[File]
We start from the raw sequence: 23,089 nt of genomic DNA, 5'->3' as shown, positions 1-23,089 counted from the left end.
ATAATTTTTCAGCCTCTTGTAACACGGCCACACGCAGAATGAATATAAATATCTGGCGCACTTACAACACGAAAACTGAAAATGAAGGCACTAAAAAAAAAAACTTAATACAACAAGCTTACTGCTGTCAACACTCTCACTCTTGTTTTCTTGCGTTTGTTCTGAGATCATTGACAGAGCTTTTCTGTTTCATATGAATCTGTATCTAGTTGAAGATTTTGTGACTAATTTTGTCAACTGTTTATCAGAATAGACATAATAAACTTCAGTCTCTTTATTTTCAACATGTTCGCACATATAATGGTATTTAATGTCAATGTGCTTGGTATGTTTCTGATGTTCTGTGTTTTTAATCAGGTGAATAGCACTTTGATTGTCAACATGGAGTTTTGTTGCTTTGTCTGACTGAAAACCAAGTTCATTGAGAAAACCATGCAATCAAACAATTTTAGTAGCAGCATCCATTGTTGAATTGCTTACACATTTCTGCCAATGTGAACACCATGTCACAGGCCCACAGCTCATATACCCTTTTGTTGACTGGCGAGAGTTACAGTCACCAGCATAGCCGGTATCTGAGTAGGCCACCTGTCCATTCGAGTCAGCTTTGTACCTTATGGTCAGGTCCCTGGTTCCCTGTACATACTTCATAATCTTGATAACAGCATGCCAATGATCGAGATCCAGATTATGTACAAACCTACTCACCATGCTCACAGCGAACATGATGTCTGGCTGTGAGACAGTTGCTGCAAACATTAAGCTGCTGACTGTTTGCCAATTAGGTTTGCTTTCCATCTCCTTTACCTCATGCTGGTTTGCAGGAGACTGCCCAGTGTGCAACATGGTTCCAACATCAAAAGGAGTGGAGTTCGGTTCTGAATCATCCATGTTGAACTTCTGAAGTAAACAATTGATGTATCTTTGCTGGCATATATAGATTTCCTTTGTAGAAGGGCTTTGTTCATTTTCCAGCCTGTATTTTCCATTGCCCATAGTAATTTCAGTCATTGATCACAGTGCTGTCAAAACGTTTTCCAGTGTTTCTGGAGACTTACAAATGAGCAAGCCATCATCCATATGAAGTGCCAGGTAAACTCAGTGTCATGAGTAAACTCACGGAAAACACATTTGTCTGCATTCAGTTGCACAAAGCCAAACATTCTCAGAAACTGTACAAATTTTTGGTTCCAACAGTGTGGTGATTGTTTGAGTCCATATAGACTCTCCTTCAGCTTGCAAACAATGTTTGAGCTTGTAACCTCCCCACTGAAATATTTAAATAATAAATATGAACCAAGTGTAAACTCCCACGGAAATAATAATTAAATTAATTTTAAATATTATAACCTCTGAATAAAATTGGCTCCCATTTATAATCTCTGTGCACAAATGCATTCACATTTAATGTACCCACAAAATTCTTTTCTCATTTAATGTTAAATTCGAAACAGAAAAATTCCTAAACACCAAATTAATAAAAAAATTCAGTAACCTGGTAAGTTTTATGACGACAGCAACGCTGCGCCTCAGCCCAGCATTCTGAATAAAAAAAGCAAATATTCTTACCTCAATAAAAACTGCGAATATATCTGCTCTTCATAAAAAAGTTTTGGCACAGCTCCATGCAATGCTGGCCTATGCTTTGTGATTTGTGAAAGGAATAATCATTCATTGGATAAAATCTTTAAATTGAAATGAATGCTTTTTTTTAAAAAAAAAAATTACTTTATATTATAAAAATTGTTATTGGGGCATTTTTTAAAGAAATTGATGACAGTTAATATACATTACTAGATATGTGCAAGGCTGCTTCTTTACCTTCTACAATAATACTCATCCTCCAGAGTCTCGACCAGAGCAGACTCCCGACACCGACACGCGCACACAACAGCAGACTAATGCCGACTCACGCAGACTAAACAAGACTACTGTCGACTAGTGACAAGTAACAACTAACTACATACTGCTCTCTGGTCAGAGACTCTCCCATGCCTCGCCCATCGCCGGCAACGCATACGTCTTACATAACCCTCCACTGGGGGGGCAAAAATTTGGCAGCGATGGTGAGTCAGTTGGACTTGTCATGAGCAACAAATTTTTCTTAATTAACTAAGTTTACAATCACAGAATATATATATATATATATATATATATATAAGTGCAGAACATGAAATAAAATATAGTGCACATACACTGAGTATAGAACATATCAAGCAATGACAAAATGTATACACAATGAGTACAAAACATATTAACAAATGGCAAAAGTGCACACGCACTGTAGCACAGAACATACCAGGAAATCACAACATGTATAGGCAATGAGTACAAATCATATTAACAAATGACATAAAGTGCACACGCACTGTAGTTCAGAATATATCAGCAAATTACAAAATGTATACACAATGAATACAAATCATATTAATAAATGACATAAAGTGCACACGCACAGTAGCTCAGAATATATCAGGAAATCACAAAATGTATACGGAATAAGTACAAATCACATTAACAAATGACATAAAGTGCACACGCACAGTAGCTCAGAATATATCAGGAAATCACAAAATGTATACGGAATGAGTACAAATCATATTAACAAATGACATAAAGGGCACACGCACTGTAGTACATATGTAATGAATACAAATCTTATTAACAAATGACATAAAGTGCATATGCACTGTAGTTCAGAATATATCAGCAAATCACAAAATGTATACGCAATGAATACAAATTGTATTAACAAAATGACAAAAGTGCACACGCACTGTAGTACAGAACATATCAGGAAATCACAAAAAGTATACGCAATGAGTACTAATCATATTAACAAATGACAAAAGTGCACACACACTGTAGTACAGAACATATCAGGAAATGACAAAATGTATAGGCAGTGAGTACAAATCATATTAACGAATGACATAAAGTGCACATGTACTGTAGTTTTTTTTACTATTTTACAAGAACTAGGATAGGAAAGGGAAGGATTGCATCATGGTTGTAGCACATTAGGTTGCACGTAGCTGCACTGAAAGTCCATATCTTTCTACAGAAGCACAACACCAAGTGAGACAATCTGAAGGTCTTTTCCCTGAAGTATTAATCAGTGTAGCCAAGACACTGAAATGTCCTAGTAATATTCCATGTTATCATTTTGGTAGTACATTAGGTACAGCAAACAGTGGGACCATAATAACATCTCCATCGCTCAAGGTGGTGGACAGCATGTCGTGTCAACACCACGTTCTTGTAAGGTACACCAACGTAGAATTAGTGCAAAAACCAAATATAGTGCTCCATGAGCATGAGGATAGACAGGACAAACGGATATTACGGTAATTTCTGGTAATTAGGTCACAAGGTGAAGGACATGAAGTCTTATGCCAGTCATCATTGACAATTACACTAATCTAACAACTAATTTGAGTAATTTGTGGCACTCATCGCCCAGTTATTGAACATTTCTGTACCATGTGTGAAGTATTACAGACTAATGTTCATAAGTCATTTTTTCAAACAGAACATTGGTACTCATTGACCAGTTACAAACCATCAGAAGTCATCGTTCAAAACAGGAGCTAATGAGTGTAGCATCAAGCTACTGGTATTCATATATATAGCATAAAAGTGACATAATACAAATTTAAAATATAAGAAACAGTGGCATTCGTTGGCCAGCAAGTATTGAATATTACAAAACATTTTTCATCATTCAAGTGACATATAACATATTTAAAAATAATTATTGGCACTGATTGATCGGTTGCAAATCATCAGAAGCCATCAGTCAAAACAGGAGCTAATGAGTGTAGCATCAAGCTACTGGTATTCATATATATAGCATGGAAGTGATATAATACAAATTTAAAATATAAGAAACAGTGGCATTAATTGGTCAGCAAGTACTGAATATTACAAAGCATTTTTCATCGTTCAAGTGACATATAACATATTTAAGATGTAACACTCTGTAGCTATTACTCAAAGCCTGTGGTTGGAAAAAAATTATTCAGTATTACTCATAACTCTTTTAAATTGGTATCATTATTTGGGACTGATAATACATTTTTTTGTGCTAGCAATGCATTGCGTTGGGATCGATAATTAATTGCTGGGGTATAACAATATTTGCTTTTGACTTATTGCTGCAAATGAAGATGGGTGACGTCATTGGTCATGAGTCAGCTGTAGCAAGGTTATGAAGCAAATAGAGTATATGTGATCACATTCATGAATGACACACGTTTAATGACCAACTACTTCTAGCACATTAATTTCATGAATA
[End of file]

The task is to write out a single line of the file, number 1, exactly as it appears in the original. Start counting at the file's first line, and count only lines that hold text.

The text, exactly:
We start from the raw sequence: 23,089 nt of genomic DNA, 5'->3' as shown, positions 1-23,089 counted from the left end.